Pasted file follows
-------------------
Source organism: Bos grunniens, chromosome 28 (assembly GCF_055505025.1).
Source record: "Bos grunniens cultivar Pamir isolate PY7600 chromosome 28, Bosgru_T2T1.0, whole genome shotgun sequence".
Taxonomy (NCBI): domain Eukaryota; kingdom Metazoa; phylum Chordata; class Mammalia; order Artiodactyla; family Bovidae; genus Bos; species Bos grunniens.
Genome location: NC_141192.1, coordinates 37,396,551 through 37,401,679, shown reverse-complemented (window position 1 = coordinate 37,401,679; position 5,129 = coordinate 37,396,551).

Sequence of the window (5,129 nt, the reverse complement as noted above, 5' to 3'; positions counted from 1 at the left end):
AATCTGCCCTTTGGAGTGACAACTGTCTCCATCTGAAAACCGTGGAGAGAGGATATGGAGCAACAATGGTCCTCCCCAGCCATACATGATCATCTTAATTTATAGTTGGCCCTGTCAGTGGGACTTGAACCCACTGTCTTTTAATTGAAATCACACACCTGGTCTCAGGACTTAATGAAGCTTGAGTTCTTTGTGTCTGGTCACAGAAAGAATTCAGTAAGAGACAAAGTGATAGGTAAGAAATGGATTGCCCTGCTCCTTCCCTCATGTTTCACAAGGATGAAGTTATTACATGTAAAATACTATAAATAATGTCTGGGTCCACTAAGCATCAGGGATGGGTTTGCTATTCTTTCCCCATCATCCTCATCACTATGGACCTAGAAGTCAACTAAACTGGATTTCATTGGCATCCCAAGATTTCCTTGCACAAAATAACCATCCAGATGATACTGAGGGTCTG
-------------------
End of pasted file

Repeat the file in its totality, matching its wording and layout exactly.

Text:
Source organism: Bos grunniens, chromosome 28 (assembly GCF_055505025.1).
Source record: "Bos grunniens cultivar Pamir isolate PY7600 chromosome 28, Bosgru_T2T1.0, whole genome shotgun sequence".
Taxonomy (NCBI): domain Eukaryota; kingdom Metazoa; phylum Chordata; class Mammalia; order Artiodactyla; family Bovidae; genus Bos; species Bos grunniens.
Genome location: NC_141192.1, coordinates 37,396,551 through 37,401,679, shown reverse-complemented (window position 1 = coordinate 37,401,679; position 5,129 = coordinate 37,396,551).

Sequence of the window (5,129 nt, the reverse complement as noted above, 5' to 3'; positions counted from 1 at the left end):
AATCTGCCCTTTGGAGTGACAACTGTCTCCATCTGAAAACCGTGGAGAGAGGATATGGAGCAACAATGGTCCTCCCCAGCCATACATGATCATCTTAATTTATAGTTGGCCCTGTCAGTGGGACTTGAACCCACTGTCTTTTAATTGAAATCACACACCTGGTCTCAGGACTTAATGAAGCTTGAGTTCTTTGTGTCTGGTCACAGAAAGAATTCAGTAAGAGACAAAGTGATAGGTAAGAAATGGATTGCCCTGCTCCTTCCCTCATGTTTCACAAGGATGAAGTTATTACATGTAAAATACTATAAATAATGTCTGGGTCCACTAAGCATCAGGGATGGGTTTGCTATTCTTTCCCCATCATCCTCATCACTATGGACCTAGAAGTCAACTAAACTGGATTTCATTGGCATCCCAAGATTTCCTTGCACAAAATAACCATCCAGATGATACTGAGGGTCTG